Young County Sheriff s Deputy Jim Budarf, right, addresses concerns from Young County Commissioner Mike Sipes, left, regarding the agency s new vehicle.
Young County Sheriff s Deputy Jim Budarf, right, addresses concerns from Young County Commissioner Mike Sipes, left, regarding the agency s new vehicle. (Casey Holder)

With the topic of police militarization in the limelight following the fatal shooting of Michael Brown in a St. Louis, Missouri, suburb and the subsequent demonstrations, looting and police pushback, Young County Commissioners have asked the local sheriff's department to produce “rules of engagement” for a newly acquired military armored response vehicle.  

At the Aug.11 Commissioners Court meeting, Precinct 1 Commissioner Mike Sipes brought up his concerns about the acquisition, use and maintenance of a hand-me-down, mine-resistant, ambush-protected 6x6 military vehicle, or MRAP, that at the time, three deputies were at Fort Bliss to retrieve. 

Deputy Jabe Underwood was also present at the meeting and offered his input.
Deputy Jabe Underwood was also present at the meeting and offered his input. (Casey Holder)

The MRAP is the third military vehicle and the second armored vehicle the Young County Sheriff's Department has obtained through the Texas 1033 program. The more than 20-year-old program doles out surplus war equipment to first response agencies that can prove a need and provide maintenance for the vehicles.

Deputy Jim Budarf was one of the three who traveled to El Paso to pick up the MRAP, and on Monday he and Deputy Jabe Underwood, addressed the commissioners' concerns. Budarf said that, of the three military vehicles the department has, the MRAP is the only one in service, explaining that the department is considering returning the other vehicles to the 1033 program or donating them to another agency.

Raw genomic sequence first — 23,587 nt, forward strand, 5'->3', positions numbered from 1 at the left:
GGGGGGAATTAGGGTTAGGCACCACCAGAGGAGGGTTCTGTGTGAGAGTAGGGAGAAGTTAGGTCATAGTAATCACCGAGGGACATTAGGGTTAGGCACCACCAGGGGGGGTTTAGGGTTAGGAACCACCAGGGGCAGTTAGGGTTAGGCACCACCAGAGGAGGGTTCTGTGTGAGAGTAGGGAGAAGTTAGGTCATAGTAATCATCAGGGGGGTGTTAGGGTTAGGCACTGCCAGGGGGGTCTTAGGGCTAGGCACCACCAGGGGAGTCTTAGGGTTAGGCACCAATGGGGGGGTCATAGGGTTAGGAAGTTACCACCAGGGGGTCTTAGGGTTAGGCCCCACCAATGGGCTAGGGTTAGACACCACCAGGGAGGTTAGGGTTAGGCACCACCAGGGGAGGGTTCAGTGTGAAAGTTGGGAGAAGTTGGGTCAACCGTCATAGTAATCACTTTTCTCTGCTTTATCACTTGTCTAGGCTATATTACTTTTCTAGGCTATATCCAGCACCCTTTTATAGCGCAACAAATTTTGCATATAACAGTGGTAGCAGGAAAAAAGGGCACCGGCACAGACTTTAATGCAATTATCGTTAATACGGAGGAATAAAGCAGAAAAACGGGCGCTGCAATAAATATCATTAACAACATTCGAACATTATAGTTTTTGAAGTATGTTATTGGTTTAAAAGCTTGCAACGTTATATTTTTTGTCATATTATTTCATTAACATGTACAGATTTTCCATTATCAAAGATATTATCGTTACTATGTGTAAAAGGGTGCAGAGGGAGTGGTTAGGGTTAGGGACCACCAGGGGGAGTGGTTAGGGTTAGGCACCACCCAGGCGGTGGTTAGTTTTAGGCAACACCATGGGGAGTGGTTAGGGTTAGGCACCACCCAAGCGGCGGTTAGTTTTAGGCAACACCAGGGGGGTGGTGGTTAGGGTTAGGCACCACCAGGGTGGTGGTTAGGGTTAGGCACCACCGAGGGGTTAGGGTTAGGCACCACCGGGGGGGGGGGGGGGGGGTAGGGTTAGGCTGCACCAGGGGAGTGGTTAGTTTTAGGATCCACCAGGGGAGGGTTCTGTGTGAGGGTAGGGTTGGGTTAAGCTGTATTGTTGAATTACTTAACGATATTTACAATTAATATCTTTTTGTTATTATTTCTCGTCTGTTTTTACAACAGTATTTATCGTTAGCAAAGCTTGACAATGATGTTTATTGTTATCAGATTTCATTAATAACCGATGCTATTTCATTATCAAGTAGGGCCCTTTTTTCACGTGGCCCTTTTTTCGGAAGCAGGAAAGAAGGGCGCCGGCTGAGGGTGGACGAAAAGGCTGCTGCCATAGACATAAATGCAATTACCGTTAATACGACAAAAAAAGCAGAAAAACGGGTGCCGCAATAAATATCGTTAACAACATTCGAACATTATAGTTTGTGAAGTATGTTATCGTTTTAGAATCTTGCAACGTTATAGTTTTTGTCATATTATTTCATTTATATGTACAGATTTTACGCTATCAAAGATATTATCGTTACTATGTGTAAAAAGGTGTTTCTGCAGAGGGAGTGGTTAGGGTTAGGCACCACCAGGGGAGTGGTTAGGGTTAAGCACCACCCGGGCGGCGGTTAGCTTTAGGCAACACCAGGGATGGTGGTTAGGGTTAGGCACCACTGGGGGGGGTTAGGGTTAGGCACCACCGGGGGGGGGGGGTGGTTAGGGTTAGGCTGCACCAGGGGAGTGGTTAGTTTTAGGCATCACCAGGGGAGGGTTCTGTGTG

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Sipes' first question for the deputies: Why do we need it?

“Well there are a lot of reasons,” Budarf said. “First of all, protection of our deputies and any other officer that needs to use it. Secondly, protection of the citizens. When bullets start flying, we need something to protect us. There are a lot of circumstances where we could use the vehicle: barricaded subjects, hostage situations, school shootings, you name it. There are endless possibilities for that vehicle.” 

The commissioner also brought up the concern that the federal government may have other motives for spreading out these vehicles.

“I understand where you are going with that, and I believe it's some kind of question about whether or not the government is staging these vehicles across the nation to use in case something happens,” Budarf said. “I can assure you, that is not the case.” 

Budarf explained that the vehicles don't belong to the Young County and can be retrieved at any time. Most of the public only hears about high-profile vehicles like the MRAP, he said, but the sheriff's department acquires many items through the program, such as night vision equipment. 

Volunteer fire departments also use the program, Budarf added, asking if that means fire departments are being militarized. 

Sipes retorted that firefighting equipment is benign and ultimately the issue boils down to the public perception of police. 

“Well my concern is we've got our children sitting and watching TV, watching all this on TV,” Sipes said. “Those (vehicles) are always seen in a military, war zone type situation, but when they see it in their town, are they questioning, ‘Do I have a reason to be afraid of what's going on around me because of the presence of this thing?' We don't want to see a wedge continue to get pushed between the citizens you protect and the people who are protecting them, and of course the news media has not helped you out.”

Deputy Underwood interjected that parents should explain to their children what the MRAP is used for, as an object to protect them. 

Read the entire story in Wednesday's Graham Leader.